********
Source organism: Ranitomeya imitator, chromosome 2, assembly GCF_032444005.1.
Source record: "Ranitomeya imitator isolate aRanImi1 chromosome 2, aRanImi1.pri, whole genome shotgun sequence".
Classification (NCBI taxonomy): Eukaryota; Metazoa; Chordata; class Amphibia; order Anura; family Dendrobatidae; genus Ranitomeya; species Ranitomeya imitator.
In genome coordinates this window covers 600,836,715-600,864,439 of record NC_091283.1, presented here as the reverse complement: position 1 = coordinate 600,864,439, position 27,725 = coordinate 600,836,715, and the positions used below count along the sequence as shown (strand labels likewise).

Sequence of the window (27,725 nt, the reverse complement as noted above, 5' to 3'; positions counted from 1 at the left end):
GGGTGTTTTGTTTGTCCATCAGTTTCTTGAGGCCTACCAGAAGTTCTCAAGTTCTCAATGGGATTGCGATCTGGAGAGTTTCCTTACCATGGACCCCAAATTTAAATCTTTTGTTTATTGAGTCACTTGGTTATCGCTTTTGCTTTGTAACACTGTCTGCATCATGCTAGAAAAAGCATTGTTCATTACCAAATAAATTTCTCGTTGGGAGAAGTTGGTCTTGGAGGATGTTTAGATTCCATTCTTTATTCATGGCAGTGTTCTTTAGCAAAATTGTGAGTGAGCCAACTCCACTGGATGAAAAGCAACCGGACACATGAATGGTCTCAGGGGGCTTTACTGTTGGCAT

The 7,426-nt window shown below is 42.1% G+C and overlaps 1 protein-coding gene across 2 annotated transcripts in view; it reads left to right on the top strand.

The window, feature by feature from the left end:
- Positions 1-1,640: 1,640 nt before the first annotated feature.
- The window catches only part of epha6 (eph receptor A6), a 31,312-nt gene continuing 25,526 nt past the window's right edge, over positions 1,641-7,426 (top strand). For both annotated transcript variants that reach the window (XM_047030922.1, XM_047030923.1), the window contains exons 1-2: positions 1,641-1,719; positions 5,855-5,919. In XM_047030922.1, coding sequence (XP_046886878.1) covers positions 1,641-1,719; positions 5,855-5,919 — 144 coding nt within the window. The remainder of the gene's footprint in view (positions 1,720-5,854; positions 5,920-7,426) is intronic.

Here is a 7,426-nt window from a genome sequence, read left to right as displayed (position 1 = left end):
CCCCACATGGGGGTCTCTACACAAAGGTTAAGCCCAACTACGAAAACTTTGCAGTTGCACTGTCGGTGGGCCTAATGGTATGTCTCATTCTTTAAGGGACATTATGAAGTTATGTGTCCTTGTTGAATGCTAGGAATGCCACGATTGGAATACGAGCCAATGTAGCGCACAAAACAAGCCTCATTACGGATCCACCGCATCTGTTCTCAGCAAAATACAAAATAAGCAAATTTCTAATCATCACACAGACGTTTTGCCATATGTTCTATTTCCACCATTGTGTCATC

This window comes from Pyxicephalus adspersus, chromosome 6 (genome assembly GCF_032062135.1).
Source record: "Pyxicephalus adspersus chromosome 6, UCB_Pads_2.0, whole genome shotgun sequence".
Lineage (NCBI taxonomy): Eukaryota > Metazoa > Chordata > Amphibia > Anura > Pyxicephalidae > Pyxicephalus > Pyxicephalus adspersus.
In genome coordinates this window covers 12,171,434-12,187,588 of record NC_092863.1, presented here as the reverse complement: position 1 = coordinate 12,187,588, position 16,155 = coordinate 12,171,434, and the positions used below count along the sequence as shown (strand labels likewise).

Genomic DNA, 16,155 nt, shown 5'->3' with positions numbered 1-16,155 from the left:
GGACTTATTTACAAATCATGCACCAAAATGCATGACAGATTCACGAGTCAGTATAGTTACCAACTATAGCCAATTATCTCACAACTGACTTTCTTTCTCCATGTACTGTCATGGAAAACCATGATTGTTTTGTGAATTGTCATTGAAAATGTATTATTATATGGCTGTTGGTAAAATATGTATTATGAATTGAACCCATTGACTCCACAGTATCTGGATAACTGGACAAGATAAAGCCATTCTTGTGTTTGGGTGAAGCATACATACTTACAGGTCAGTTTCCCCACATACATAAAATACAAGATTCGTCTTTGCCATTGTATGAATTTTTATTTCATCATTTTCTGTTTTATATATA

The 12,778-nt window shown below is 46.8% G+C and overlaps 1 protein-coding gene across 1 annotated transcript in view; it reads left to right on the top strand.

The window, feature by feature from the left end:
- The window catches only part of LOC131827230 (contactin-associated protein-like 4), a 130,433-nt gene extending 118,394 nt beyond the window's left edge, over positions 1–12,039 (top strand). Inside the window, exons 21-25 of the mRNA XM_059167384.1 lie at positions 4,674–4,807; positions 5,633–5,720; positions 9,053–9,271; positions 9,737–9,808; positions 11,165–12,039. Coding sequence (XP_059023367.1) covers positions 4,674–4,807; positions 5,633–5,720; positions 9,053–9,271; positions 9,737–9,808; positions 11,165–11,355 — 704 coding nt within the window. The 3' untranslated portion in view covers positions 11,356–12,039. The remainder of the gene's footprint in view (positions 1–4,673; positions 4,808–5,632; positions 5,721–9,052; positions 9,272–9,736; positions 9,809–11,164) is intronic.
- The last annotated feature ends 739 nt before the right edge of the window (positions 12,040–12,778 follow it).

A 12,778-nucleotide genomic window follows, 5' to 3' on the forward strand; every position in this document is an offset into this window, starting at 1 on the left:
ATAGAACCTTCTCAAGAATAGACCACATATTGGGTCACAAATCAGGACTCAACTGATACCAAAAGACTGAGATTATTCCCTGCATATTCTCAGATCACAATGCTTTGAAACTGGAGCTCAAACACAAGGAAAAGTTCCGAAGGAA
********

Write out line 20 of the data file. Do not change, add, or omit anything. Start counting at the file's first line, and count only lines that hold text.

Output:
The window, feature by feature from the left end: